Once you’ve got the location of about a dozen or so RSS feeds, you can go to your Syndication menu again and “add a new syndicated site”. Simple matter, paste in the RSS feed location and hit syndicate. Once you’ve added them all, it “update”. Boom, shake the room, you’ve probably got a couple of hundred “new posts”.

New posts, no traffic
You want to of course, set up your WordPress RSS. Something like Feedburner is dead easy to set up and will get Google interested off the bat. Make sure you have a nice big RSS button and offer e-mail subscription (Feedburner does this) for those who don’t have a clue what the hell RSS is.

The cool thing about services like Google Blogsearch is that they’re pretty much chronologically sorted. So as long as you have a steady stream of posts, you’re guaranteed at least a trickle of traffic from long-tail searches.

Hot potato, grab and switch
If you really want to get some serious traffic, you’re going to need some “pillar” posts – content that you know for sure is strong. The easiest way to do this is to keep an eye on sites like Digg and Reddit. Check out on there what is going hot, what’s new and what’s viral. Probably the easiest thing to do is subscribe to the Digg Offbeat / Comedy RSS. This will give you constant updates on what’s upcoming.

Due to the differences in the types of people, there doesn’t tend to be as much overlap between hubs such as Digg, Reddit & StumbleUpon as you might first think. I’ve seen things go viral on Reddit and then take two or three days to make it onto the frontpage of Digg. So, you can grab content that’s going hot from one of these hubs; your proverbial “hot potato” and put in front of the nose of another audience.

Here’s where AutoStumble comes in
This is probably the easiest way to use AutoStumble. Grab your hot potato content from Digg and do a manual post on your blog. Submit this page to StumbleUpon.

AutoStumble costs £20 and is a desktop application, which allows you to automatically pool hundreds of StumbleUpon votes with other users. I.e., this is your quick way of getting your content to go viral on StumbleUpon. If you purchase and download AutoStumble, it is simple a matter of pasting in the URL you want to go viral on StumbleUpon and hitting “AutoStumble”.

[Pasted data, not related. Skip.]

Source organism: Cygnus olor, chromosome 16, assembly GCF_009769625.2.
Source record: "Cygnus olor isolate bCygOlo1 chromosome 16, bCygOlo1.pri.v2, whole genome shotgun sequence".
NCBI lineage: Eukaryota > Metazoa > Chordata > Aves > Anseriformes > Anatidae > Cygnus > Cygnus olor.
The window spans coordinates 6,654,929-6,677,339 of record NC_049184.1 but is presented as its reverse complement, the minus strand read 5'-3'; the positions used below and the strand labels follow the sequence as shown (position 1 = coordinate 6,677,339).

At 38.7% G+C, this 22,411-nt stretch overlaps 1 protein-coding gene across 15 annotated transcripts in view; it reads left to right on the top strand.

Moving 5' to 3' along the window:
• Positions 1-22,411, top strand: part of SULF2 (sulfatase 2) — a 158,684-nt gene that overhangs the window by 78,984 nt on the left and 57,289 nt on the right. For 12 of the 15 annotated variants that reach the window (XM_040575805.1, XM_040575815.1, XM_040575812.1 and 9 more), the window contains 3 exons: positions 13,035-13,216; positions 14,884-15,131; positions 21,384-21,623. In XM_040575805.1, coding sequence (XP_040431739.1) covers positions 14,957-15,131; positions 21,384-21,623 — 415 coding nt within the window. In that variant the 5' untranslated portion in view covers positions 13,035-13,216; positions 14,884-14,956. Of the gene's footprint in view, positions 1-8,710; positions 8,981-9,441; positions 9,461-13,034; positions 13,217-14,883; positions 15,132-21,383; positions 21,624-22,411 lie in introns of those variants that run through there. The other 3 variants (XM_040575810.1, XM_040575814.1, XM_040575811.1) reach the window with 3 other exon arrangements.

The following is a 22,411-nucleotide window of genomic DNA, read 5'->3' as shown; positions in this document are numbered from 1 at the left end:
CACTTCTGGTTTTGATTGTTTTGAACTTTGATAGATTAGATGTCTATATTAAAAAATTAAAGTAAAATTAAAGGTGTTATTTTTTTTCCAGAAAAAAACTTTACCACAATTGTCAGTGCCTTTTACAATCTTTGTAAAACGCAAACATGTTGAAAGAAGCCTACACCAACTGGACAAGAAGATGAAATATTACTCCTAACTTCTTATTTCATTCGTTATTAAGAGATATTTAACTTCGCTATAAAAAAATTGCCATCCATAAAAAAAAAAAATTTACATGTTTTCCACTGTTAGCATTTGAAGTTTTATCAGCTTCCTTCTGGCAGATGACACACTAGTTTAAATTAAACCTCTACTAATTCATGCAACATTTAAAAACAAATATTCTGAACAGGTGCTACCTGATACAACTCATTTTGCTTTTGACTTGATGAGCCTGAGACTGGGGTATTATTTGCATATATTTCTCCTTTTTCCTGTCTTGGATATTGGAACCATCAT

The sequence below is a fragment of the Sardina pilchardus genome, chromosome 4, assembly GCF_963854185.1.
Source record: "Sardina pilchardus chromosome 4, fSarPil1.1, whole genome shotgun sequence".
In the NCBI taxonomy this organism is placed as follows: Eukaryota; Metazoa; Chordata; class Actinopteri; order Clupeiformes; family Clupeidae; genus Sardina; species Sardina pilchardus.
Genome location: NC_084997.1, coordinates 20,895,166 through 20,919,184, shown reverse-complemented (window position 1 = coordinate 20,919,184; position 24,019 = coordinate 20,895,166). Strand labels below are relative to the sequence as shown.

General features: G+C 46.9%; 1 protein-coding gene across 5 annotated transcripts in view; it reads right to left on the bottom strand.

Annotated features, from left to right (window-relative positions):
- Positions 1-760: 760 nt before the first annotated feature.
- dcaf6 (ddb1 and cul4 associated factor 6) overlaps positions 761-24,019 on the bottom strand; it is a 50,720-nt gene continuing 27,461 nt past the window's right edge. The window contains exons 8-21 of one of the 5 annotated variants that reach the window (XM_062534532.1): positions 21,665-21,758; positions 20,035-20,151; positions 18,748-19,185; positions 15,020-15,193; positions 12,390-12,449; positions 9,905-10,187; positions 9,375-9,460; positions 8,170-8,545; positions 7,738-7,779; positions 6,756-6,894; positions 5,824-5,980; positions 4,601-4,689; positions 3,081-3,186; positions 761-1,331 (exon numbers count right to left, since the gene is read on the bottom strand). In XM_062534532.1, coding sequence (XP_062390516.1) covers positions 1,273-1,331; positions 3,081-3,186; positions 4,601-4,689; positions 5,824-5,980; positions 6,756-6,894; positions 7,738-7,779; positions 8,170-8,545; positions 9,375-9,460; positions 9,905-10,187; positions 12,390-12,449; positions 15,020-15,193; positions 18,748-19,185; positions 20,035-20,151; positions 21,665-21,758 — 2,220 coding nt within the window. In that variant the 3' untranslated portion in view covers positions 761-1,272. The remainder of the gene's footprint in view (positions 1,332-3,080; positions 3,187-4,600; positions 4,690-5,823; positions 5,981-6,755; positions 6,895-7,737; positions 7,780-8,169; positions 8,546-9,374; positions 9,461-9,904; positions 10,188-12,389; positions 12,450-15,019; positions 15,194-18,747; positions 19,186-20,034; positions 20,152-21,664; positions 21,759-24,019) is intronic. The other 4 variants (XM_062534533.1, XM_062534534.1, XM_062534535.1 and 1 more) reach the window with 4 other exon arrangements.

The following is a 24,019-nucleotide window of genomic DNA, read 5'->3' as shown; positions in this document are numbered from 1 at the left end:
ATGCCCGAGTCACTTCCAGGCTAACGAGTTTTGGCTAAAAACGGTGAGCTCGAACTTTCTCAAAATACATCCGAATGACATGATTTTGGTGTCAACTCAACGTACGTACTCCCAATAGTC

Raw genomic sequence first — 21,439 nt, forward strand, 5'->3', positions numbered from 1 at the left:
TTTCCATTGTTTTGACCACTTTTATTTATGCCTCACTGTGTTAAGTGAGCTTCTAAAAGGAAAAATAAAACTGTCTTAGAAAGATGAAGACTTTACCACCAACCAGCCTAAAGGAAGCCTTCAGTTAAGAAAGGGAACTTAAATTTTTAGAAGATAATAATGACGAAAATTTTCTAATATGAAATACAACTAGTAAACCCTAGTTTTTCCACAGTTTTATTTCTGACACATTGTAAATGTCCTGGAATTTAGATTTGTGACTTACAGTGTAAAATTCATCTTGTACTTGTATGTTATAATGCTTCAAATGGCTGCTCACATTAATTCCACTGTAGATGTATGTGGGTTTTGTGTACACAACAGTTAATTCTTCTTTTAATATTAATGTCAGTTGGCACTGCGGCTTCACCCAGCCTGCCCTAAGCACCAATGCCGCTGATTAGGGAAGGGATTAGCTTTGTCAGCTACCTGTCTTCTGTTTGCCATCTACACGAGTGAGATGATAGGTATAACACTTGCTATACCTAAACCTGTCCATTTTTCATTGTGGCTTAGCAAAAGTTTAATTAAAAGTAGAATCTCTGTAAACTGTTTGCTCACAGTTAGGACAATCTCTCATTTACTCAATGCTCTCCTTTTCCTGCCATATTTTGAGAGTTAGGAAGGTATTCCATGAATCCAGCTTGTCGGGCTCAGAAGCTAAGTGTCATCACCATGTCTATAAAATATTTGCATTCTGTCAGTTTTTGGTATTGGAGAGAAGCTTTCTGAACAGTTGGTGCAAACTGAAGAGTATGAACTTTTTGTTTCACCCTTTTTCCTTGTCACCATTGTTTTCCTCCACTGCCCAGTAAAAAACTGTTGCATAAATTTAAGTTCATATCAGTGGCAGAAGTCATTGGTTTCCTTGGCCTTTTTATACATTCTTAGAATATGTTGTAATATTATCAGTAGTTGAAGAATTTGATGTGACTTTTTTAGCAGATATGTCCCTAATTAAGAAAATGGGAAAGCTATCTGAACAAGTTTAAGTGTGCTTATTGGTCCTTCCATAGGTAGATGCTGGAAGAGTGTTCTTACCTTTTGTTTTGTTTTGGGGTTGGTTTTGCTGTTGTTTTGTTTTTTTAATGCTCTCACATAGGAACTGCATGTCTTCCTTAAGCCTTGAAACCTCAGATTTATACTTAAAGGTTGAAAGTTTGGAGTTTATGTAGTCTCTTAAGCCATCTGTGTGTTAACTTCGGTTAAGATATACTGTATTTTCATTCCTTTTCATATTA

A few hundred votes later. Voila. You have traffic.

The value of StumbleUpon traffic
1) The most I’ve had is just over 70,000 unique visitors over a 3 day spike from StumbleUpon. So firstly, you can generate a fairly decent bit of green from your initial CPM ad impressions and clicks on things like Adsense. (StumbleUpon users don’t tend to be as picky about clicking on ads as Diggers).

2) With this volume of traffic, you’ll likely find a few people who really like your content. You’ll get RSS / Email subscribers who will be a permanent addition to your monthly traffic (and revenue).

3) A lot of these social sites are populated with pretty tech savvy people. A lot of these people run their own blogs, forums, websites – or at least add content somewhere themselves on the web. If you get 10,000 visitors from StumbleUpon, you can expect a decent amount of lovely natural links from around the web. Links mean better website authority, better rankings, better traffic and better revenue. The value for me at least, is really long-term.

Making things easy for yourself
You’ll probably want to install some extra plugins such as:

  • WordPress Automatic Update – This will update your WordPress installation as well as plugins. Generally, it will save you a lot of time.
  • Clean Archives Reloaded – I use there on my archive page. It’s a nice way to layout all of your blog posts with clean anchortext to improve relevance with some internal linking.
  • Sitemap Generator – I don’t really bother with Sitemaps, but for those who do – saves you generating one from scratch.

Don’t forget, if you’re going to be switching content onto platforms like Digg or Reddit, make sure you have their native vote button included in the post! You want to make it as easy as possible to grab all of the votes you can. Again, personally – I don’t bother with the generic social bookmarking plugins for WordPress, as I find nobody actually seems to use them.

Oh, and before anyone chirps in trying to be clever saying “(sniffle) won’t duplicate content be an issue?” No! it won’t, fucktard! Get back in your hole. Aside from the dupe content filters being primarily built on shit, you’ll be posting mostly rich media. Google’s not too great at working out the exact content of pictures and videos… Yet. Yes, it will probably change one day in the future, and we’ll all look back on this post and laugh..At the moment, it’s not something they do well, so, well…. Ching..Ching.

Taking it one step further
This whole project should take you less than 30 minutes, from sitting down at your computer to having a fully automated blog posting and promotion system set up. If you like the idea, it would be an idea to package everything I’ve mentioned here together into your own custom install file, so you can deploy new sites in under 15minutes.

If you’re going to do this, you may as well make your cookie cutter solution as good as it can be. Hopefully, if you’re thinking down the right road you can come up with some of your own ideas to improve on these techniques (there are loads).

Why not look at only showing social voting buttons, from sites you know that your visitors actually use? Here’s some code.

Enjoy.

Posted in Adsense, Advertising, Black Hat, Blogging, Google, Grey Hat, Search Engine Optimisation, Social Marketing, Splogs, Viral Marketing | 33 Comments

Will It Make Money? Top 3 Considerations

Wednesday, December 5th, 2007